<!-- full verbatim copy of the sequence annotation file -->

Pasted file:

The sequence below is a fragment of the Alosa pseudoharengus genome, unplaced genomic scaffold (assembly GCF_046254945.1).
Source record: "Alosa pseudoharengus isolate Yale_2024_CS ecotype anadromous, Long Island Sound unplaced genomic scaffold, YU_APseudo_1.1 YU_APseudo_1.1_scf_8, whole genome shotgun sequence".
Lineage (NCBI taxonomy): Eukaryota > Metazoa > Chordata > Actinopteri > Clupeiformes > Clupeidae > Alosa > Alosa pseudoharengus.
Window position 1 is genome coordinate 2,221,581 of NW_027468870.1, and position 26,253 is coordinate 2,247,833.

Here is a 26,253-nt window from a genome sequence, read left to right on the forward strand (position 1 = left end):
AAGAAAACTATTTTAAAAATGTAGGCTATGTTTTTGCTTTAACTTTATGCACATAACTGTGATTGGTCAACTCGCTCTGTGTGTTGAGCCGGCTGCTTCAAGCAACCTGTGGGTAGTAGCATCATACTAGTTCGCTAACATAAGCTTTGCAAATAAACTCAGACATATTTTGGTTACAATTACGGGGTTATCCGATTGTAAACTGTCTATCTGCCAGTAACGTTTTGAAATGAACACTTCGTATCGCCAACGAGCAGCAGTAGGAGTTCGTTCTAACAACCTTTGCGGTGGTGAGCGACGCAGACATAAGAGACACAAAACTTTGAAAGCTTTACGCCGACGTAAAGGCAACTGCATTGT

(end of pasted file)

The sequence below is a fragment of the Alosa pseudoharengus genome, unplaced genomic scaffold (assembly GCF_046254945.1).
Source record: "Alosa pseudoharengus isolate Yale_2024_CS ecotype anadromous, Long Island Sound unplaced genomic scaffold, YU_APseudo_1.1 YU_APseudo_1.1_scf_8, whole genome shotgun sequence".
Lineage (NCBI taxonomy): Eukaryota > Metazoa > Chordata > Actinopteri > Clupeiformes > Clupeidae > Alosa > Alosa pseudoharengus.
Window position 1 is genome coordinate 2,221,581 of NW_027468870.1, and position 26,253 is coordinate 2,247,833.

Here is a 26,253-nt window from a genome sequence, read left to right on the forward strand (position 1 = left end):
AAGAAAACTATTTTAAAAATGTAGGCTATGTTTTTGCTTTAACTTTATGCACATAACTGTGATTGGTCAACTCGCTCTGTGTGTTGAGCCGGCTGCTTCAAGCAACCTGTGGGTAGTAGCATCATACTAGTTCGCTAACATAAGCTTTGCAAATAAACTCAGACATATTTTGGTTACAATTACGGGGTTATCCGATTGTAAACTGTCTATCTGCCAGTAACGTTTTGAAATGAACACTTCGTATCGCCAACGAGCAGCAGTAGGAGTTCGTTCTAACAACCTTTGCGGTGGTGAGCGACGCAGACATAAGAGACACAAAACTTTGAAAGCTTTACGCCGACGTAAAGGCAACTGCATTGT